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THE BOY WHO GREW A FOREST

THE TRUE STORY OF JADAV PAYENG

An insightful if imperfect story of environmental success.

The true story of a young boy who built a forest from the ground up in northeastern India.

Inspired by the documentary Forest Man, debut author Gholz pens the story of Jadav Payeng. The story begins with the erosive impact of seasonal floodwaters on his island home, which propels Jadav to take action. A group of elders give him 20 bamboo seedlings to plant. He plants them and waters them every day, devising various methods of irrigation, and over time, his hard work pays off and a forest grows. Animals come back, but with them come threats. However, Jadav inventively copes and continues to protect the forest. While the relative absence of the community throughout Jadav’s endeavors is somewhat startling, the story provides young children with a real-life example of the connections between man and nature. Gholz refers to Jadav throughout the book only as “the boy” or “the man,” which has a distancing effect. The depictions of Jadav himself as a child are similarly generic, whereas those of him as an adult are reasonably accurate to photographs. Moreover, facts indicate that Jadav was 16 when he started planting the trees, but the book shows him as a much younger child. The illustrations overall are detailed and engaging, however, with beautiful imagery of the islands and the forest. Backmatter provides further information, a glossary, and tips on planting a forest.

An insightful if imperfect story of environmental success. (Picture book/biography. 5-8)

Pub Date: March 15, 2019

ISBN: 978-1-53411-024-3

Page Count: 32

Publisher: Sleeping Bear Press

Review Posted Online: Jan. 27, 2019

Kirkus Reviews Issue: Feb. 15, 2019

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BASKETBALL DREAMS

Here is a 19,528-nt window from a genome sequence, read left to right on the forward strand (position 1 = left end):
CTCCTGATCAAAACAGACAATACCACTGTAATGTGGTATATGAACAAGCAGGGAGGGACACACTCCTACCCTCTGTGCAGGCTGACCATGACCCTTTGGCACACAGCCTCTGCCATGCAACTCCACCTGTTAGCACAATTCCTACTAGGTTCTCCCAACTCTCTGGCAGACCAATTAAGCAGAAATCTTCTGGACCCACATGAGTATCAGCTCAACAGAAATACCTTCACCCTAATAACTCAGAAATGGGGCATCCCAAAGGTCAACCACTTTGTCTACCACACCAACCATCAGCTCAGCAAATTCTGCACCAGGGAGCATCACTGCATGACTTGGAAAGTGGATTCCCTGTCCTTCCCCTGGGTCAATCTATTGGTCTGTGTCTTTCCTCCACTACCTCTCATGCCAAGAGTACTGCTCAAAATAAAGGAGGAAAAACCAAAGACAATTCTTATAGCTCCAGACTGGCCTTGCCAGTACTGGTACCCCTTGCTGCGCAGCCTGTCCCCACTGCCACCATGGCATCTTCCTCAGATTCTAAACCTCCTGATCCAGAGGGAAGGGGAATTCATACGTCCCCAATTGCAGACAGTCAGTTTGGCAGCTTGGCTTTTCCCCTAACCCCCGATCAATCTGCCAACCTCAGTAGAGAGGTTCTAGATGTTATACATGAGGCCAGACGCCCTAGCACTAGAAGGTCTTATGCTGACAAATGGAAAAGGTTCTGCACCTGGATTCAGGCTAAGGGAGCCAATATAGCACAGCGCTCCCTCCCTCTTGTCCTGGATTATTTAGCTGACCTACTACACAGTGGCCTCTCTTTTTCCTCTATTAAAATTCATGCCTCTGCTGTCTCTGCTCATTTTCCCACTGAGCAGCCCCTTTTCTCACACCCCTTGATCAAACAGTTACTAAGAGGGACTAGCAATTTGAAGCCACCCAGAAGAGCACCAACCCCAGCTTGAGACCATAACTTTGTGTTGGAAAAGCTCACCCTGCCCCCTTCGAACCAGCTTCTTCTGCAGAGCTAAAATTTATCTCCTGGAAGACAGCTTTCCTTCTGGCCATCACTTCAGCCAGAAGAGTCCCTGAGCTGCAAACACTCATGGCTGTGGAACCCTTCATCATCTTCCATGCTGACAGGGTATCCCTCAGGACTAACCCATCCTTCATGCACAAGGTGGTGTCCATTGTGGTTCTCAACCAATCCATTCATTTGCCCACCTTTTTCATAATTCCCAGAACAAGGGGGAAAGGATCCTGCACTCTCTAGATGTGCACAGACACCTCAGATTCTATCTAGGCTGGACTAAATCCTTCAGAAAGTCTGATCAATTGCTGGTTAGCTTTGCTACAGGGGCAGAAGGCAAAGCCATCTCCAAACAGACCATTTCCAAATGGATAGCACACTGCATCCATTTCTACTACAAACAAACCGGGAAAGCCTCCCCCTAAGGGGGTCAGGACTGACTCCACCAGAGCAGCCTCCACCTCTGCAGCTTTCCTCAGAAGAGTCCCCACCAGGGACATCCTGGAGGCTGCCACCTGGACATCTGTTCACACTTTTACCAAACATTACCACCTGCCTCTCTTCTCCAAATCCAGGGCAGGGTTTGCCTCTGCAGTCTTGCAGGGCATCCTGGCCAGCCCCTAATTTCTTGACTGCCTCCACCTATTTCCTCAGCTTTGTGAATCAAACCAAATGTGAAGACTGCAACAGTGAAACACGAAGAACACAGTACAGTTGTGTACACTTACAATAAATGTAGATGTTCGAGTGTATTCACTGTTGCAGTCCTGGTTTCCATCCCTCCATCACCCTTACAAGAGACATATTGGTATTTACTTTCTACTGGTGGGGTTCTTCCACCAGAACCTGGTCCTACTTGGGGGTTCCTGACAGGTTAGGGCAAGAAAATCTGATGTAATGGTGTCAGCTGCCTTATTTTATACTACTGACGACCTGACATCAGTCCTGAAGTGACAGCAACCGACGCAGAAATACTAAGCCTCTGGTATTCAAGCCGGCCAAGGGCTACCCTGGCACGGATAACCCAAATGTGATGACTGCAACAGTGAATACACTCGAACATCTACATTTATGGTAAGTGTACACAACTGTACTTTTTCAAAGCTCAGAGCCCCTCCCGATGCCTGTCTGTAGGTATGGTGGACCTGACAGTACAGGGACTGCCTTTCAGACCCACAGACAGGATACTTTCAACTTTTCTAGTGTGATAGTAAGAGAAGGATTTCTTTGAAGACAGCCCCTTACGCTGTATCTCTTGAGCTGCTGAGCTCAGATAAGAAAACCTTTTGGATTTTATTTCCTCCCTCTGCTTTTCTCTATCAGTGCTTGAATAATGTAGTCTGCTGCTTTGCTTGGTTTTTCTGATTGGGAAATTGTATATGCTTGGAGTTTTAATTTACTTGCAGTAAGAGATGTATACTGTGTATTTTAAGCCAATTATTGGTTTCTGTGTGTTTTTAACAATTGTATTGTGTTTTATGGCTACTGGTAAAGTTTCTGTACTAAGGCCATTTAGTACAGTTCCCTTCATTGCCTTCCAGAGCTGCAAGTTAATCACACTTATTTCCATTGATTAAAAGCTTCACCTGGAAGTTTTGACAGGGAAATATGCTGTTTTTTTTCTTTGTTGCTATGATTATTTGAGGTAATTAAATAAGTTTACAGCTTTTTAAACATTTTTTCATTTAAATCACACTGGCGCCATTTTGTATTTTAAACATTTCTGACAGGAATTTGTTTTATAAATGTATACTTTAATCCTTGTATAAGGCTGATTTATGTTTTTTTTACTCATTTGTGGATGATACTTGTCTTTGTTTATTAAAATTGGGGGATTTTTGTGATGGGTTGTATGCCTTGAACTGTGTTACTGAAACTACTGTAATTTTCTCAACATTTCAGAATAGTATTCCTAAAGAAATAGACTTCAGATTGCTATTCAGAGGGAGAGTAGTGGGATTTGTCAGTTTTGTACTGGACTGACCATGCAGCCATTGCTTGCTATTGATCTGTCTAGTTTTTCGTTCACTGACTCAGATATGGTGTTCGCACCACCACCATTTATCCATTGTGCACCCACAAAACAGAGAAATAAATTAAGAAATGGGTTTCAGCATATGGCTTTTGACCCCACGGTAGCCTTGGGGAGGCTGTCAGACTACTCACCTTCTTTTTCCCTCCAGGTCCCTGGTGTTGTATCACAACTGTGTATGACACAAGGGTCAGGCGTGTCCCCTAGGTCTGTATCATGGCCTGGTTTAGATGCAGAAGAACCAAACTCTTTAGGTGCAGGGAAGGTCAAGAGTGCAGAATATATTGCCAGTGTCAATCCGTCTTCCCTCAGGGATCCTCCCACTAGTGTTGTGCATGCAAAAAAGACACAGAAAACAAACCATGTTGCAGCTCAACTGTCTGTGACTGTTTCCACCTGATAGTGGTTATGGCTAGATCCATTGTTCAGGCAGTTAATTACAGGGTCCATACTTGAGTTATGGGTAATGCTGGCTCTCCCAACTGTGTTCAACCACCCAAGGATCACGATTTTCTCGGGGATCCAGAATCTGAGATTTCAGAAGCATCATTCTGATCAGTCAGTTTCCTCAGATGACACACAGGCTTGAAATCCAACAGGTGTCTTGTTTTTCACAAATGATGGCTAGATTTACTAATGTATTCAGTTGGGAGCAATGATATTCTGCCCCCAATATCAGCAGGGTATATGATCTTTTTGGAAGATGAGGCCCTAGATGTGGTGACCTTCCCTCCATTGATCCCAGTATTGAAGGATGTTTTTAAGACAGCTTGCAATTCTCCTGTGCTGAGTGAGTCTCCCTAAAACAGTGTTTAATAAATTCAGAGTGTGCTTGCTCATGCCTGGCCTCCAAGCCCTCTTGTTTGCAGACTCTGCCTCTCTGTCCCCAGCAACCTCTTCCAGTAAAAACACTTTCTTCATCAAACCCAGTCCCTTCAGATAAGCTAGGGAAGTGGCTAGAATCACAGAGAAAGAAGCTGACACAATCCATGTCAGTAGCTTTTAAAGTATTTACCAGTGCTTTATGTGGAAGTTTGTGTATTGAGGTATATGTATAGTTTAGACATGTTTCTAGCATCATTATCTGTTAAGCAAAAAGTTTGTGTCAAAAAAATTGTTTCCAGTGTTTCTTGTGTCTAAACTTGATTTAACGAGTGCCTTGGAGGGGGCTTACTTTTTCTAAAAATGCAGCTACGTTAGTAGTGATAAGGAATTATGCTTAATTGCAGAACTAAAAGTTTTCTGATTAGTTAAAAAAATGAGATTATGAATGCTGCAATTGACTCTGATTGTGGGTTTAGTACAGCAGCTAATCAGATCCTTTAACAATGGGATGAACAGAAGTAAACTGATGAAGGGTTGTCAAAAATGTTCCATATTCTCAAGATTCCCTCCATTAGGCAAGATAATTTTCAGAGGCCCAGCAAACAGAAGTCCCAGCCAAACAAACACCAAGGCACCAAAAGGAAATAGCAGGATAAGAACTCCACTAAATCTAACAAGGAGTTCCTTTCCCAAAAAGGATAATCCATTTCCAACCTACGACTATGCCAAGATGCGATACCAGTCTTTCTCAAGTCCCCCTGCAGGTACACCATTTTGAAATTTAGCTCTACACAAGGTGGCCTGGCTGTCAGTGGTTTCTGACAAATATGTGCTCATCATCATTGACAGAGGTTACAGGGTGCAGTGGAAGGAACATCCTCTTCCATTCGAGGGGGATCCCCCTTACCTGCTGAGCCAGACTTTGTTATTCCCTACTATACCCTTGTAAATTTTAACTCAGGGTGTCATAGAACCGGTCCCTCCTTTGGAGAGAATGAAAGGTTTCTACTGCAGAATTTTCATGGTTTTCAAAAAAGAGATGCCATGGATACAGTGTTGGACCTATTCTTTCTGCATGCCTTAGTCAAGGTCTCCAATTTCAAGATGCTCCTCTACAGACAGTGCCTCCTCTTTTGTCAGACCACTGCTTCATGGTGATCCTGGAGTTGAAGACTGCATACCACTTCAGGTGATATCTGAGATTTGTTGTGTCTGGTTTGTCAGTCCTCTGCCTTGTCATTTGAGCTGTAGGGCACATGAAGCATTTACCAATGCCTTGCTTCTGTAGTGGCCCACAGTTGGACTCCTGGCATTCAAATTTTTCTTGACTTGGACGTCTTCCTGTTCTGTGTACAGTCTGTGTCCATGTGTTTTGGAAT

Blandly inspirational fare made to evoke equally shrink-wrapped responses.

An NBA star pays tribute to the influence of his grandfather.

In the same vein as his Long Shot (2009), illustrated by Frank Morrison, this latest from Paul prioritizes values and character: “My granddad Papa Chilly had dreams that came true,” he writes, “so maybe if I listen and watch him, / mine will too.” So it is that the wide-eyed Black child in the simply drawn illustrations rises early to get to the playground hoops before anyone else, watches his elder working hard and respecting others, hears him cheering along with the rest of the family from the stands during games, and recalls in a prose afterword that his grandfather wasn’t one to lecture but taught by example. Paul mentions in both the text and the backmatter that Papa Chilly was the first African American to own a service station in North Carolina (his presumed dream) but not that he was killed in a robbery, which has the effect of keeping the overall tone positive and the instructional content one-dimensional. Figures in the pictures are mostly dark-skinned. (This book was reviewed digitally.)

Blandly inspirational fare made to evoke equally shrink-wrapped responses. (Picture book. 6-8)

Pub Date: Jan. 10, 2023

ISBN: 978-1-250-81003-8

Page Count: 32

Publisher: Roaring Brook Press

Review Posted Online: Sept. 27, 2022

Kirkus Reviews Issue: Oct. 15, 2022

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MALALA'S MAGIC PENCIL

An inspiring introduction to the young Nobel Peace Prize winner and a useful conversation starter.

The latest of many picture books about the young heroine from Pakistan, this one is narrated by Malala herself, with a frame that is accessible to young readers.

Malala introduces her story using a television show she used to watch about a boy with a magic pencil that he used to get himself and his friends out of trouble. Readers can easily follow Malala through her own discovery of troubles in her beloved home village, such as other children not attending school and soldiers taking over the village. Watercolor-and-ink illustrations give a strong sense of setting, while gold ink designs overlay Malala’s hopes onto her often dreary reality. The story makes clear Malala’s motivations for taking up the pen to tell the world about the hardships in her village and only alludes to the attempt on her life, with a black page (“the dangerous men tried to silence me. / But they failed”) and a hospital bracelet on her wrist the only hints of the harm that came to her. Crowds with signs join her call before she is shown giving her famous speech before the United Nations. Toward the end of the book, adult readers may need to help children understand Malala’s “work,” but the message of holding fast to courage and working together is powerful and clear.

An inspiring introduction to the young Nobel Peace Prize winner and a useful conversation starter. (Picture book/memoir. 5-8)

Pub Date: Oct. 17, 2017

ISBN: 978-0-316-31957-7

Page Count: 48

Publisher: Little, Brown

Review Posted Online: Aug. 1, 2017

Kirkus Reviews Issue: Aug. 15, 2017

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